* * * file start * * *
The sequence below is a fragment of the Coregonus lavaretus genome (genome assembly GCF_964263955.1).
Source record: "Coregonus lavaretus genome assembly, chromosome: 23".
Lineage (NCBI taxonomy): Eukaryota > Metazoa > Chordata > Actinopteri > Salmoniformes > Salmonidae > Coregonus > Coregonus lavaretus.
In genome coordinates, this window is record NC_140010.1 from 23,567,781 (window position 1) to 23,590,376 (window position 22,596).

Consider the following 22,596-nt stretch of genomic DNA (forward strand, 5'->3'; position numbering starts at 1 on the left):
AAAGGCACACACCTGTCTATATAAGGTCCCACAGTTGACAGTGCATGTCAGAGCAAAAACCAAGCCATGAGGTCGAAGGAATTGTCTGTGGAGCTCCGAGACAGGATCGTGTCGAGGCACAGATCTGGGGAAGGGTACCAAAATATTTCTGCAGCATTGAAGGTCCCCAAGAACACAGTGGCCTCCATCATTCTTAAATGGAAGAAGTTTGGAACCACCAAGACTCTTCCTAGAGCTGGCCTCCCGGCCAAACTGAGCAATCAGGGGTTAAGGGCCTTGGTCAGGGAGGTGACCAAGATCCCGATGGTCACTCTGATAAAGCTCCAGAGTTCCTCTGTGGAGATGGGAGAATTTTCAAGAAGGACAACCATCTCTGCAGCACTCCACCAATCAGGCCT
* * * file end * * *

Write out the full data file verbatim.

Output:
The sequence below is a fragment of the Coregonus lavaretus genome (genome assembly GCF_964263955.1).
Source record: "Coregonus lavaretus genome assembly, chromosome: 23".
Lineage (NCBI taxonomy): Eukaryota > Metazoa > Chordata > Actinopteri > Salmoniformes > Salmonidae > Coregonus > Coregonus lavaretus.
In genome coordinates, this window is record NC_140010.1 from 23,567,781 (window position 1) to 23,590,376 (window position 22,596).

Consider the following 22,596-nt stretch of genomic DNA (forward strand, 5'->3'; position numbering starts at 1 on the left):
AAAGGCACACACCTGTCTATATAAGGTCCCACAGTTGACAGTGCATGTCAGAGCAAAAACCAAGCCATGAGGTCGAAGGAATTGTCTGTGGAGCTCCGAGACAGGATCGTGTCGAGGCACAGATCTGGGGAAGGGTACCAAAATATTTCTGCAGCATTGAAGGTCCCCAAGAACACAGTGGCCTCCATCATTCTTAAATGGAAGAAGTTTGGAACCACCAAGACTCTTCCTAGAGCTGGCCTCCCGGCCAAACTGAGCAATCAGGGGTTAAGGGCCTTGGTCAGGGAGGTGACCAAGATCCCGATGGTCACTCTGATAAAGCTCCAGAGTTCCTCTGTGGAGATGGGAGAATTTTCAAGAAGGACAACCATCTCTGCAGCACTCCACCAATCAGGCCT